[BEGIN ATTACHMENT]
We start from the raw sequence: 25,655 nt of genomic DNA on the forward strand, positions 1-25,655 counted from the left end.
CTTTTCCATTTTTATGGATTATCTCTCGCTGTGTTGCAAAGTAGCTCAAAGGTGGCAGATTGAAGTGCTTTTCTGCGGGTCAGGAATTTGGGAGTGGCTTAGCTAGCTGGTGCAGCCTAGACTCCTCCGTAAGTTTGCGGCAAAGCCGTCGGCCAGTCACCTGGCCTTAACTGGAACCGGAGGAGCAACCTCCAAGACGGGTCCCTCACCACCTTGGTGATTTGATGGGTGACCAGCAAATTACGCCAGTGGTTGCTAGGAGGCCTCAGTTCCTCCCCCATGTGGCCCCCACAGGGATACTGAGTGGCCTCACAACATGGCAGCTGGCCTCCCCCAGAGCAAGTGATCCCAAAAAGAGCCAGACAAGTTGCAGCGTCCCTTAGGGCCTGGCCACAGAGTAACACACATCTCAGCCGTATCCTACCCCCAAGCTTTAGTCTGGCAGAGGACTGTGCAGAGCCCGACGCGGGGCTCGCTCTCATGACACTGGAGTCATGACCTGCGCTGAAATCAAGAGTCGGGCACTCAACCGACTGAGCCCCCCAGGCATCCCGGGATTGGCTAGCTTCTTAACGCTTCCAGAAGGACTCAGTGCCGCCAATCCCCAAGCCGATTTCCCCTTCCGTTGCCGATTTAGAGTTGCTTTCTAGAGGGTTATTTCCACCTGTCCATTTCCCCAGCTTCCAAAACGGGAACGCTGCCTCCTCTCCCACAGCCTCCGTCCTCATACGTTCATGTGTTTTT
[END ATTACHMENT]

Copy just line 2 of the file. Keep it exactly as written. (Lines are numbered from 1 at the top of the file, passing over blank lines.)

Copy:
CTTTTCCATTTTTATGGATTATCTCTCGCTGTGTTGCAAAGTAGCTCAAAGGTGGCAGATTGAAGTGCTTTTCTGCGGGTCAGGAATTTGGGAGTGGCTTAGCTAGCTGGTGCAGCCTAGACTCCTCCGTAAGTTTGCGGCAAAGCCGTCGGCCAGTCACCTGGCCTTAACTGGAACCGGAGGAGCAACCTCCAAGACGGGTCCCTCACCACCTTGGTGATTTGATGGGTGACCAGCAAATTACGCCAGTGGTTGCTAGGAGGCCTCAGTTCCTCCCCCATGTGGCCCCCACAGGGATACTGAGTGGCCTCACAACATGGCAGCTGGCCTCCCCCAGAGCAAGTGATCCCAAAAAGAGCCAGACAAGTTGCAGCGTCCCTTAGGGCCTGGCCACAGAGTAACACACATCTCAGCCGTATCCTACCCCCAAGCTTTAGTCTGGCAGAGGACTGTGCAGAGCCCGACGCGGGGCTCGCTCTCATGACACTGGAGTCATGACCTGCGCTGAAATCAAGAGTCGGGCACTCAACCGACTGAGCCCCCCAGGCATCCCGGGATTGGCTAGCTTCTTAACGCTTCCAGAAGGACTCAGTGCCGCCAATCCCCAAGCCGATTTCCCCTTCCGTTGCCGATTTAGAGTTGCTTTCTAGAGGGTTATTTCCACCTGTCCATTTCCCCAGCTTCCAAAACGGGAACGCTGCCTCCTCTCCCACAGCCTCCGTCCTCATACGTTCATGTGTTTTT